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Exhibition presents works in which indispensable assistant Norm Laich has collaborated
Kay Rosen, Installation view of Various Strata, 1996/1998-99 in Kay Rosen: lifeli[k]e,Museum of Contemporary Art, Los Angeles, November 15, 1998 – February 14, 1999. Wall painting. Dimensions variable. Courtesy the artist.

LOS ANGELES, CA.- The Institute of Contemporary Art, Los Angeles will present This Brush for Hire: Norm Laich and Many Other Artists, a unique survey of an array of world-renowned artists and one indispensable assistant—the Los Angeles-based artist, sign painter, and fabricator Norm Laich. Organized by artists Meg Cranston and John Baldessari, the exhibition will consist of paintings and graphic installations fabricated by Laich over the past three decades, with an emphasis on artists based in Los Angeles. Laich has been a key contributor to the production of many iconic, contemporary works by a range of artists including Ed Ruscha, Paul McCarthy, Allen Ruppersberg, and Jenny Holzer, among many others. This Brush for Hire will be on view June 3–September 2, 2018.

The selected works in the exhibition include paintings and objects by John Baldessari, John Boskovich, Karen Carson, Kim Fisher, Daniel Joseph Martinez, and Alexis Smith; large-scale wall paintings by Scott Greiger, Kay Rosen, and Stephen Prina; graphic installations by Amanda Ross-Ho and Lawrence Weiner; and archival materials from Michael Asher, the Center for Land Use Interpretation (CLUI), Barbara Kruger, and Renée Petropoulos. This Brush For Hire will also include two major installations: Mike Kelley’s Proposal for the Decoration of an Island of Conference Rooms (with Copy Room) for an Advertising Agency Designed by Frank Gehry (1991–92)—which has not been presented since 1992—and a new, site-specific work by Arturo Herrera in ICA LA’s Courtyard.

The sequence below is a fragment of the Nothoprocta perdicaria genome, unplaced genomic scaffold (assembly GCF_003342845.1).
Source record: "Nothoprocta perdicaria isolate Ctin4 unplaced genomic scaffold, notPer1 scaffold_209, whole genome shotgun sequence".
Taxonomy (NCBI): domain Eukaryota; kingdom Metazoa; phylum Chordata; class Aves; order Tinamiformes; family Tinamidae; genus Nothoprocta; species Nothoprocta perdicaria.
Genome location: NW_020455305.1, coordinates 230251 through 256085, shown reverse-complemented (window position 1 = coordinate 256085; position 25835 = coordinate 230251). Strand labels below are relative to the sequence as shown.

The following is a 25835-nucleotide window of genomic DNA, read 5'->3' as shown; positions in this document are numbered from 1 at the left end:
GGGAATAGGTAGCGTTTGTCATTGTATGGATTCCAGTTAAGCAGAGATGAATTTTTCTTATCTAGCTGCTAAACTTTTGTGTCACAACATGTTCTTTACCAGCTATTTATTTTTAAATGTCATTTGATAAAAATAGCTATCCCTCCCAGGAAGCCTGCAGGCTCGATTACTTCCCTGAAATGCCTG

This Brush For Hire will offer an account of Laich’s emergence as a sign painter, acknowledge his many collaborations with artists and his place within contemporary art, and reflect on the role of the assistant in the history of art. Of particular interest will be the question of how conceptual artists reconfigured this role, and how professionals such as Laich have facilitated the demand for a non-expressive and neutral mode of artistic communication. Laich has a rare ability to fully immerse himself in another artist’s work, seamlessly occupying different stylistic modes. Curator Meg Cranston explains that Laich is able to achieve “a sort of flatness” that is rare among fabricators. “His gift,” she says, “is his ability to disappear.”

In the 1980s, questions of authorship became prominent: Are artists alone responsible for the production of their work? Informed by Minimalism, in which sculptures were often outsourced to technicians, some artists came to think that painters could also operate as managers. It was a liberating concept, if not a particularly new one. Artists since the Renaissance have employed assistants. “The surprising thing was that in the ‘80s artists admitted it,” Baldessari and Cranston write. “The surprising thing now is that we still care.” The exhibition seeks to address questions of authorship and collaboration, and explore the relationship between an artist’s original idea and the hired hands—or brushes—that help realize it.

A documentary film about Norm Laich and his work as an invisible hand for other contemporary artists will be on view in the exhibition. Directed and produced by Los Angeles filmmaker Pauline Stella Sanchez, the film provides an intimate glance at Laich’s work and friendships with a number of local and national artists. Featured in the film will be short interviews conducted by Cranston with Laich, John Baldessari, Scott Greiger, Barbara Kruger, Stephen Prina, Gary Simmons, Alexis Smith, Lawrence Weiner, and more.

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